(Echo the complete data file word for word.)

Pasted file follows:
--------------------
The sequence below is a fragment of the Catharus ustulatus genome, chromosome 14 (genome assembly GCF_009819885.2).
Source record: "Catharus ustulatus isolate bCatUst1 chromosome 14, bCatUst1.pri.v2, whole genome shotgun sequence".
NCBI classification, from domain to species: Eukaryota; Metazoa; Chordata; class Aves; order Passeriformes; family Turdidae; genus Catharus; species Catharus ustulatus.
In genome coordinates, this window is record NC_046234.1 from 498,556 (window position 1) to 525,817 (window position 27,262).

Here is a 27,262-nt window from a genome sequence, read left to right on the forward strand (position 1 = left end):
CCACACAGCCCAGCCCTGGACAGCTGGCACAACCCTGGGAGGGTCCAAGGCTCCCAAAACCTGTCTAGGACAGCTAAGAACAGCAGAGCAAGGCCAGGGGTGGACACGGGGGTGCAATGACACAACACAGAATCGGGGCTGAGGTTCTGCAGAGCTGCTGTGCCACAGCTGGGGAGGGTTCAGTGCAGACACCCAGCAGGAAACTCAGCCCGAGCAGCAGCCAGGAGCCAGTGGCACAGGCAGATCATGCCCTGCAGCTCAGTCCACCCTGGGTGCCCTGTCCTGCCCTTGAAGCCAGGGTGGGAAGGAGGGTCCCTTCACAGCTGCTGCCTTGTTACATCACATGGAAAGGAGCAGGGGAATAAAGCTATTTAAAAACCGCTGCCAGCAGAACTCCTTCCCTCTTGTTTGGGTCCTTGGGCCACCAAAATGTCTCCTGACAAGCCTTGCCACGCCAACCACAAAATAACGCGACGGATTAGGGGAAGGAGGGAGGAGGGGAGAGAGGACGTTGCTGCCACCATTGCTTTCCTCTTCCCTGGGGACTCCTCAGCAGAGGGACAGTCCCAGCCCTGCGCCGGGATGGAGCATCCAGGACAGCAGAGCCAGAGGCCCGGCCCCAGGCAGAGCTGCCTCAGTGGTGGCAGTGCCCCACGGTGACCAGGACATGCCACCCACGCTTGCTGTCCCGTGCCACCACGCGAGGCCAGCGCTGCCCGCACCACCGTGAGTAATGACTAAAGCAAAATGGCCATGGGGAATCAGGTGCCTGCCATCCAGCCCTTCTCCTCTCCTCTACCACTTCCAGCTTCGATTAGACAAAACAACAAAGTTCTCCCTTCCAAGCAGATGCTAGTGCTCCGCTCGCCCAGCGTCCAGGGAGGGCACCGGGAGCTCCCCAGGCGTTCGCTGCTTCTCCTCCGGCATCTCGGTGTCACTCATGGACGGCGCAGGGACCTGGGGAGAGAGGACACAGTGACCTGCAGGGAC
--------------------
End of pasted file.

The sequence below is a fragment of the Catharus ustulatus genome, chromosome 14 (genome assembly GCF_009819885.2).
Source record: "Catharus ustulatus isolate bCatUst1 chromosome 14, bCatUst1.pri.v2, whole genome shotgun sequence".
NCBI classification, from domain to species: Eukaryota; Metazoa; Chordata; class Aves; order Passeriformes; family Turdidae; genus Catharus; species Catharus ustulatus.
In genome coordinates, this window is record NC_046234.1 from 498,556 (window position 1) to 525,817 (window position 27,262).

Here is a 27,262-nt window from a genome sequence, read left to right on the forward strand (position 1 = left end):
CCACACAGCCCAGCCCTGGACAGCTGGCACAACCCTGGGAGGGTCCAAGGCTCCCAAAACCTGTCTAGGACAGCTAAGAACAGCAGAGCAAGGCCAGGGGTGGACACGGGGGTGCAATGACACAACACAGAATCGGGGCTGAGGTTCTGCAGAGCTGCTGTGCCACAGCTGGGGAGGGTTCAGTGCAGACACCCAGCAGGAAACTCAGCCCGAGCAGCAGCCAGGAGCCAGTGGCACAGGCAGATCATGCCCTGCAGCTCAGTCCACCCTGGGTGCCCTGTCCTGCCCTTGAAGCCAGGGTGGGAAGGAGGGTCCCTTCACAGCTGCTGCCTTGTTACATCACATGGAAAGGAGCAGGGGAATAAAGCTATTTAAAAACCGCTGCCAGCAGAACTCCTTCCCTCTTGTTTGGGTCCTTGGGCCACCAAAATGTCTCCTGACAAGCCTTGCCACGCCAACCACAAAATAACGCGACGGATTAGGGGAAGGAGGGAGGAGGGGAGAGAGGACGTTGCTGCCACCATTGCTTTCCTCTTCCCTGGGGACTCCTCAGCAGAGGGACAGTCCCAGCCCTGCGCCGGGATGGAGCATCCAGGACAGCAGAGCCAGAGGCCCGGCCCCAGGCAGAGCTGCCTCAGTGGTGGCAGTGCCCCACGGTGACCAGGACATGCCACCCACGCTTGCTGTCCCGTGCCACCACGCGAGGCCAGCGCTGCCCGCACCACCGTGAGTAATGACTAAAGCAAAATGGCCATGGGGAATCAGGTGCCTGCCATCCAGCCCTTCTCCTCTCCTCTACCACTTCCAGCTTCGATTAGACAAAACAACAAAGTTCTCCCTTCCAAGCAGATGCTAGTGCTCCGCTCGCCCAGCGTCCAGGGAGGGCACCGGGAGCTCCCCAGGCGTTCGCTGCTTCTCCTCCGGCATCTCGGTGTCACTCATGGACGGCGCAGGGACCTGGGGAGAGAGGACACAGTGACCTGCAGGGAC